Talk to everyone. Build a team of friends with similar skills and interests.

In July 2014, after months of planning and tweaking by myself, Casey Levy volunteered at the office for an entire week which helped us to launch the new website redesign on schedule. I learned that so much more work could be accomplished with more man power!

I began to solicit the help of friends, family and classmates to help me with some of the goals I created for FNC. I soon received help from two classmates: Alex Millman, who created a custom WordPress theme, and Rilwan Bello, now the new Web Development Intern at FNC, who helped me fine-tune the new website that you are viewing today. My good friend Ryan Engle helped me direct and edit the 10 USLA interviews. And lastly, my younger cousin Emily Eltz helped me with the social media campaign behind the 2015 USLA GoFundMe. It is because of the collective impact of the names assembled above that we were able to accomplish so much during my time at FNC.

Mentor the youth.

When I started the Web Development internship with FNC, my goal was to create a brand new site for FNC and learn as much as I could about web development in the process. I never thought that I would be given the chance to be an active part of the youth programming at FNC. But that opportunity arrived when I was offered the job of being an USLA mentor, a position which ended up changing my outlook on life.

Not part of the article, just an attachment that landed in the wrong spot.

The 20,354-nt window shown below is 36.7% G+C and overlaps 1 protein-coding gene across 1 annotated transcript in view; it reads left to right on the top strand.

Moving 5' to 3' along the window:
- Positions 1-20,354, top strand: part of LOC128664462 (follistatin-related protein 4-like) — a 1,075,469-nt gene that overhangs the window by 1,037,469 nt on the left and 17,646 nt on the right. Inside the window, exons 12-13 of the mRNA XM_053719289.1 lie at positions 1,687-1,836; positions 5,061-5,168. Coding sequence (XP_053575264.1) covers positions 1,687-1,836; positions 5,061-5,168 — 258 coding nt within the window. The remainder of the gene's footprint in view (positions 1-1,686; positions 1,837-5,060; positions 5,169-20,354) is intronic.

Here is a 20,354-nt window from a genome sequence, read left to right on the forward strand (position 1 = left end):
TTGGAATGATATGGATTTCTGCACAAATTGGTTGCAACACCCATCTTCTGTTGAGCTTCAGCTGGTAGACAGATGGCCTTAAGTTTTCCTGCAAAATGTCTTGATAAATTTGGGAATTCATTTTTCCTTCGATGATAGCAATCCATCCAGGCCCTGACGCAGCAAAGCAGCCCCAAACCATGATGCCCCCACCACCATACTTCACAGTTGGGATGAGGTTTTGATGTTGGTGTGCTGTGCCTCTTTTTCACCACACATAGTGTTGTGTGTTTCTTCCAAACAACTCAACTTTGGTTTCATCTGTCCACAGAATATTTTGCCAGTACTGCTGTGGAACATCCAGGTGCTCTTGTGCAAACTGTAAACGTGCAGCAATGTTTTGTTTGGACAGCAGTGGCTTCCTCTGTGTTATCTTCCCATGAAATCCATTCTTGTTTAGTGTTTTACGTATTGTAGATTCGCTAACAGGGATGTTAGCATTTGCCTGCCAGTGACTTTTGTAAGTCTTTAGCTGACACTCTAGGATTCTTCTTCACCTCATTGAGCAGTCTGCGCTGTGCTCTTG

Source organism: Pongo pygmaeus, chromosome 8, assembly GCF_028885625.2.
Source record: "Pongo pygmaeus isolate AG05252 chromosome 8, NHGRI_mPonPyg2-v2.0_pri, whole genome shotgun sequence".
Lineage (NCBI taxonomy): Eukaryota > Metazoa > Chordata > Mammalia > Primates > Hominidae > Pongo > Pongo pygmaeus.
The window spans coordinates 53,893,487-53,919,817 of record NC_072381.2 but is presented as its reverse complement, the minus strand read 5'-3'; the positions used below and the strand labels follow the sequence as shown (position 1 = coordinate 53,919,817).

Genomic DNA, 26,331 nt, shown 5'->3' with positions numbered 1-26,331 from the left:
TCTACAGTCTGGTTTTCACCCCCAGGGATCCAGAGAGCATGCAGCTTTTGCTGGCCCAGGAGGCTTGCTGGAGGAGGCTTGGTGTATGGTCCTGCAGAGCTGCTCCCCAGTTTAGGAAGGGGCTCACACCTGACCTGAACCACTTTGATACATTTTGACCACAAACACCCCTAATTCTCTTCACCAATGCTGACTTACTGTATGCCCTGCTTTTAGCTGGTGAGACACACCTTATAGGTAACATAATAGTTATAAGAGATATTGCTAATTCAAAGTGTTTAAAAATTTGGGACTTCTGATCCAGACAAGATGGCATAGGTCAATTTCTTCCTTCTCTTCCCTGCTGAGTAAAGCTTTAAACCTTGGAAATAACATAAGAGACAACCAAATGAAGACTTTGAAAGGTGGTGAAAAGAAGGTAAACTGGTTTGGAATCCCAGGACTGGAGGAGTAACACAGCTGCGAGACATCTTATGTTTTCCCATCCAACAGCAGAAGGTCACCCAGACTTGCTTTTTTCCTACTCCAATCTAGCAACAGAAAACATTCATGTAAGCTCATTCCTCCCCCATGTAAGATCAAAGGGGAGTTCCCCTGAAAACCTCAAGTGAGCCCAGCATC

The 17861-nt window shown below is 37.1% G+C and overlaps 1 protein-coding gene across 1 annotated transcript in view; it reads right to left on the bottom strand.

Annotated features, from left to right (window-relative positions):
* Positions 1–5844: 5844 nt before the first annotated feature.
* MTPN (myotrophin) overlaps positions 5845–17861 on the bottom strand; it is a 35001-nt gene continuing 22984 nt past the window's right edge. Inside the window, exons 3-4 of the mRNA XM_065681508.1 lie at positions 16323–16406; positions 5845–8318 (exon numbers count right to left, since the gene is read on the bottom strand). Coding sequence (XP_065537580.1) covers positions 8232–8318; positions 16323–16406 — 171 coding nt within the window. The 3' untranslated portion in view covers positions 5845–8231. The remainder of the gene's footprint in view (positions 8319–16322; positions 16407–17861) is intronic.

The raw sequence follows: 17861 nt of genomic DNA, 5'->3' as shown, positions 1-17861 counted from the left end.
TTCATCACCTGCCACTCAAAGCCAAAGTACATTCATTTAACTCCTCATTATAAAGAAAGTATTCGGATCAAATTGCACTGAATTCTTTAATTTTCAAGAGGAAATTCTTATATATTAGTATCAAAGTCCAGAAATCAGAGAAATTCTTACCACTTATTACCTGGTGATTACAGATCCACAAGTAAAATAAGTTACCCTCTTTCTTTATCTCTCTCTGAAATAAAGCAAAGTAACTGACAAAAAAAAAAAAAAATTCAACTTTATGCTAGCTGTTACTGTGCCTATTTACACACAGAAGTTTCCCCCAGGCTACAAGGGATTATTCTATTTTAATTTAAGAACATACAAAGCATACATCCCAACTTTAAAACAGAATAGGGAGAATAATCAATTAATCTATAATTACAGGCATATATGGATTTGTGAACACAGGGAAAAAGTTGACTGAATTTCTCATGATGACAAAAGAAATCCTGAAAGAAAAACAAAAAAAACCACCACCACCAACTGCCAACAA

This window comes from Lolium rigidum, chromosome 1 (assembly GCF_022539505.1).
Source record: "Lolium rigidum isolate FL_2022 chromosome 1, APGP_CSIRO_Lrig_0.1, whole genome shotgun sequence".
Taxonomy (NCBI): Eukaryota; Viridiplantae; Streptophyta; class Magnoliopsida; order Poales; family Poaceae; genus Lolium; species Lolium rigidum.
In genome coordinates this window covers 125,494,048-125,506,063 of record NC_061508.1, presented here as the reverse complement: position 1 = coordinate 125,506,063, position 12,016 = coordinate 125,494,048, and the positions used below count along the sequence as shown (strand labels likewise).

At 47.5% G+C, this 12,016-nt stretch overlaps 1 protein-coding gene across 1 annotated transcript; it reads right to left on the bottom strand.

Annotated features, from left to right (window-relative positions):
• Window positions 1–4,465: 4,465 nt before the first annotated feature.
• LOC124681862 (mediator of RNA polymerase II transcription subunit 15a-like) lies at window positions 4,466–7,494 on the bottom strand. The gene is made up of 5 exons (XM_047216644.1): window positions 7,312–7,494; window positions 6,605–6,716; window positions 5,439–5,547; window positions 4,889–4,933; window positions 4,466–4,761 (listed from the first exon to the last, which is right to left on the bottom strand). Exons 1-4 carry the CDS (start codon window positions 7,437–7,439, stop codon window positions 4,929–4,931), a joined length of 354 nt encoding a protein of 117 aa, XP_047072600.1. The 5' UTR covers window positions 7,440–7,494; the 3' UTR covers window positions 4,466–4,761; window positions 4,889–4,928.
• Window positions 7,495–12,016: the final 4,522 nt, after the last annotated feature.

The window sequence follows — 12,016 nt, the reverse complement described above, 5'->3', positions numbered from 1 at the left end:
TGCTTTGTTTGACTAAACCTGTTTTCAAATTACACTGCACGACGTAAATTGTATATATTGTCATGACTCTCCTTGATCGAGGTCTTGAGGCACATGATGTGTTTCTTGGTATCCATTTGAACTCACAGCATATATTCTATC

The position was to help the USLA students with marketing their annual farm stand. To do so, I developed a curriculum to teach the high-school seniors how to:

  • Build a marketing plan.
  • Create flyers to advertise the Farm Stand.
  • Develop elevator speeches to promote themselves and the farm stand around the local Philadelphia community.
  • Write social media posts on Facebook, Twitter and Tumblr.

During this time, I became incredibly close with this amazing team. I quickly realized that a mentor role is a selfless position. I realized that if I was going to make impact with this young group of high-school seniors, I would have to make them trust me. To do so, I tried my best to come into each mentoring session with a smile, get to know their names as quickly as I could and to really get to know them by finding out their interests, goals, troubles, etc. While we only had 10 weeks together, I learned so much about them and hope that they remember our time fondly as well.

Pick a skill you want to nurture. Create a job for yourself at a local nonprofit in need.